This past May, Colonial Pipeline was hit by a ransomware attack, forcing the company to shut down thousands of miles of pipeline to attempt to mitigate the damages.
The attack was described in an article by the New York Times, "The shutdown of such a vital pipeline … highlights the vulnerability of aging infrastructure that has been connected, directly or indirectly, to the internet."
In recent months, officials note, the frequency and sophistication of ransomware attacks have soared." 1 Also this past month, the Executive Order on Improving the Nation's Cybersecurity laid out the need to keep legacy software updated and in compliance with new requirements. 2 In my last article, "Third-Party Vendor Risk Management," I discussed the value of ongoing third-party vendor relationship management to mitigate cyber risk. Department siloes and information gaps are often present within organizational settings.
Disconnects in information sharing can be especially problematic in addressing existing vulnerabilities that have previously gone unnoticed. If employees know a certain cyber-security policy and practice it but a manager does not, it could be a sign of a deeper cultural problem.
Developing and Maintaining a Security Posture
When asked about how you would describe your security posture, what comes to mind? Unfortunately, it may be challenging to even know where to start. It should be noted that "security posture" simply means the general state of your organization's ability to handle cyber threats and risks that may compromise data and assets. While this definition is cyber-specific, it could also be expanded to include physical threats that may allow for the exfiltration of data or tampering with assets, such as unauthorized access to physical files containing personally identifying information.
During the course of a security assessment, many organizations are surprised when they learn that key members of upper management, information technology (IT), and employees may all give drastically different answers to this central question. While a member of IT may express doubts over network security, insecure legacy systems, or a general lack of policy and documentation, upper management may not be aware of the current security state at all or have much more limited knowledge. Or perhaps it may become apparent that, while employees are aware of their cyber-security responsibilities, they more or less play by their own rules when it comes to multifactor authentication, encryption, or password setting. Asking this simple question brings the importance of standardization, centralization, and information sharing to the forefront.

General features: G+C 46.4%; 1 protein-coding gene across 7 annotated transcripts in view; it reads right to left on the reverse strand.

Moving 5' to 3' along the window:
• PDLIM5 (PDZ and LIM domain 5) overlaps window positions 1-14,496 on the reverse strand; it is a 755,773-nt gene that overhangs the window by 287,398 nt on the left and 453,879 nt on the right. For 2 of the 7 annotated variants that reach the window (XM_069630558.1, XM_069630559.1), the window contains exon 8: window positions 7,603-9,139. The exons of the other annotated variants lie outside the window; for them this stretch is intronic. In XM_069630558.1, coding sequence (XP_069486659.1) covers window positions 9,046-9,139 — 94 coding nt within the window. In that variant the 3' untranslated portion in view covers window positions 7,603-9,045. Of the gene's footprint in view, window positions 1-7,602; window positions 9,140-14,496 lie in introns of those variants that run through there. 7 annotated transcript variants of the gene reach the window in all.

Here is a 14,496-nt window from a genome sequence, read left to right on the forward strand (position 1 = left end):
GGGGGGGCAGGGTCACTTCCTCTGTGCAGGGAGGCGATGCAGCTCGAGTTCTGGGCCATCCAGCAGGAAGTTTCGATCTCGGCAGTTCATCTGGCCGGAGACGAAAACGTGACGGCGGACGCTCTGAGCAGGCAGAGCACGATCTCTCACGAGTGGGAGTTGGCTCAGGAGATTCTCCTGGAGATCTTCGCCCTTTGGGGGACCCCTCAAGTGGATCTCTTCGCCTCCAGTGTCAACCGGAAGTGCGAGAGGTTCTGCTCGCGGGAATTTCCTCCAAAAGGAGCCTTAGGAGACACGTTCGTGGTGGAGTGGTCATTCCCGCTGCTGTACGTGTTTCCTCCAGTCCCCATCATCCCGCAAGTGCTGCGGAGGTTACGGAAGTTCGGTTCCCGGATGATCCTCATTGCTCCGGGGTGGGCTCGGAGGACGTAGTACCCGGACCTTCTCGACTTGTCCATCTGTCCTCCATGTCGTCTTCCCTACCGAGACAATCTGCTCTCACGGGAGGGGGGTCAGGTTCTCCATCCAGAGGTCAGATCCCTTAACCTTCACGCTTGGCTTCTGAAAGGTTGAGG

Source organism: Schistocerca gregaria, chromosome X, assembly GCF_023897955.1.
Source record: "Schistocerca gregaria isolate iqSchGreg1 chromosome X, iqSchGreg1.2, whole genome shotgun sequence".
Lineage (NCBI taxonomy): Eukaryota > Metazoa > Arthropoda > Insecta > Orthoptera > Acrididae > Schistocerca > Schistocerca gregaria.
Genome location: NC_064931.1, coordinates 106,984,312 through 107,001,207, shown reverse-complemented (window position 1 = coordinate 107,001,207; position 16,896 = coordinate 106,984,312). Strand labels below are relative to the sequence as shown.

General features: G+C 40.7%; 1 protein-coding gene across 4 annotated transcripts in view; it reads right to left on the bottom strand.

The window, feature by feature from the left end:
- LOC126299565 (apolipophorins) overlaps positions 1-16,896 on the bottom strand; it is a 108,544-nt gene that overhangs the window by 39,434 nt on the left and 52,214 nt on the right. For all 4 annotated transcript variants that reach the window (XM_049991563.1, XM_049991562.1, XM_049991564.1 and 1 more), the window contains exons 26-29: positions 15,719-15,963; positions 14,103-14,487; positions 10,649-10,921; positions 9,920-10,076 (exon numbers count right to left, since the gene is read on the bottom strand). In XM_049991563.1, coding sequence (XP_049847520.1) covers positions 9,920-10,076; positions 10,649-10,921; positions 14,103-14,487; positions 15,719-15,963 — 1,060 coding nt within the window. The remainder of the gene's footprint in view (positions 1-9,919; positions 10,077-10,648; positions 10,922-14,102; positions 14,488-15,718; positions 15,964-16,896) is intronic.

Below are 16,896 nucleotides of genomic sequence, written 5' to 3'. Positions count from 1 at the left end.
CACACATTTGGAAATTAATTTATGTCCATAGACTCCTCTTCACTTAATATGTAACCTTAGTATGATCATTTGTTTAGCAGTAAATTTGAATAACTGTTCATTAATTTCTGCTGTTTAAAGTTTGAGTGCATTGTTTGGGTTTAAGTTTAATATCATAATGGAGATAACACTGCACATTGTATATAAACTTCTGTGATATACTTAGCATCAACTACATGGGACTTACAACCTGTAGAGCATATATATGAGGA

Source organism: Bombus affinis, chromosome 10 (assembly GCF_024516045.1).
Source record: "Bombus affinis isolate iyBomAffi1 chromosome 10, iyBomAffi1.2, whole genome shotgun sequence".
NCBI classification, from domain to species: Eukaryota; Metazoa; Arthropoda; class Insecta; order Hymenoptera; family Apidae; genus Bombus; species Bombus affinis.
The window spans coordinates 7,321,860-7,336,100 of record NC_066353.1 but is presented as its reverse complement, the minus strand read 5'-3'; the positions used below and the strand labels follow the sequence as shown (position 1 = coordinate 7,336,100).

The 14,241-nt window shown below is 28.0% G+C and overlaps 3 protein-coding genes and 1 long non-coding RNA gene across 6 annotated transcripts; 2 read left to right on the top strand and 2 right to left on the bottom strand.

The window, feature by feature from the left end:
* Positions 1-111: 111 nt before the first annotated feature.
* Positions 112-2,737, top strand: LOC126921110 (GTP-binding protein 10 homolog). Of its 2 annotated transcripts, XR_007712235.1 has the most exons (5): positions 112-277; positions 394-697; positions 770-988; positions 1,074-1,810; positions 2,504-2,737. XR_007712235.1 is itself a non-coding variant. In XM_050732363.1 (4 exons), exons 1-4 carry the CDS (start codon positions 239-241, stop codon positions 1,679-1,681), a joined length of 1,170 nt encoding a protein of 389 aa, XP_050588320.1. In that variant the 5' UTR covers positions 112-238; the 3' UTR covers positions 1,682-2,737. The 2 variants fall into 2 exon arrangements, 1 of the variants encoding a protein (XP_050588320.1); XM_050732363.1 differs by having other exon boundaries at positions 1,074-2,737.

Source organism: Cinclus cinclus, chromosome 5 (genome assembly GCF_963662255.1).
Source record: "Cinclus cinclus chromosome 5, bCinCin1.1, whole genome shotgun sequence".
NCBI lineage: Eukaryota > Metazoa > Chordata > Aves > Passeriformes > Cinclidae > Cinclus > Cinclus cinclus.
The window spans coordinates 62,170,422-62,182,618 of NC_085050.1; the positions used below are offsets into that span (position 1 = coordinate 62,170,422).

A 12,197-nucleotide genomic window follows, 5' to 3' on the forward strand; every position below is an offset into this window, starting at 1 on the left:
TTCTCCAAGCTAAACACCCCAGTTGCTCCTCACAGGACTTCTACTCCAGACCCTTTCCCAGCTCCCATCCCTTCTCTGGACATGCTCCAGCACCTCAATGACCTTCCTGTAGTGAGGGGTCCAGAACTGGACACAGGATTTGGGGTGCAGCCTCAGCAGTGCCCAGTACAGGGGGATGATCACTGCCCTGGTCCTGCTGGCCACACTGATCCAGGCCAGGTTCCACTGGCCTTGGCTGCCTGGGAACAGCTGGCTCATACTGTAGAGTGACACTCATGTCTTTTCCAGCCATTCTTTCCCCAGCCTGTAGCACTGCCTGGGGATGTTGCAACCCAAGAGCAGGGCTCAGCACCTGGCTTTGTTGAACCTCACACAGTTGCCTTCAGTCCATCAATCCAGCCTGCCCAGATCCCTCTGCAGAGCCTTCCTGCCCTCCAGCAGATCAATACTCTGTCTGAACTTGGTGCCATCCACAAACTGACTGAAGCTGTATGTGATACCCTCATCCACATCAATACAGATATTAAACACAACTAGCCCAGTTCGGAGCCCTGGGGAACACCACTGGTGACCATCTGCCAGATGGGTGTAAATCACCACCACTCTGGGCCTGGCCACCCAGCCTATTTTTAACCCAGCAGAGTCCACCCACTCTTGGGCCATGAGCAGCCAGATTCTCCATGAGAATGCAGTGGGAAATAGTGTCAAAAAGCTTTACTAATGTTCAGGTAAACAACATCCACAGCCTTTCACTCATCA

Standardizing Cyber-Security Policies
Standardizing cyber-security policies and practices throughout an organization, making them accessible, and sharing information regularly between departments is essential in understanding and improving your security posture. If a cloud migration has commenced or a new potential cyber threat is looming, such as an increasing number of ransomware attacks, 3 that should be well-communicated to all relevant stakeholders.
In addition to risk awareness, large IT projects tend to affect everyone, making communication pivotal in identifying issues sooner rather than later. This practice helps to ensure smoother implementation and execution phases, taking cyber security into account from the outset of a project rather than as an afterthought. This issue becomes much more pressing when considering the vast number of legacy systems that are now connected to the Internet. As with the Colonial Pipeline attack, critical infrastructure may be at particular risk of causing catastrophic damages should it be compromised.
As organizations and companies take greater advantage of the Internet of Things and technology that allows for increased efficiency, it's important to address the lack of standardization in cyber-security policies and procedures. Cyber risks may be mitigated with proactive planning and information sharing between key stakeholders. In light of the growth in state-sponsored cyber attacks, organizations and companies should be especially diligent in addressing vulnerabilities and supporting strong cyber-security cultures.
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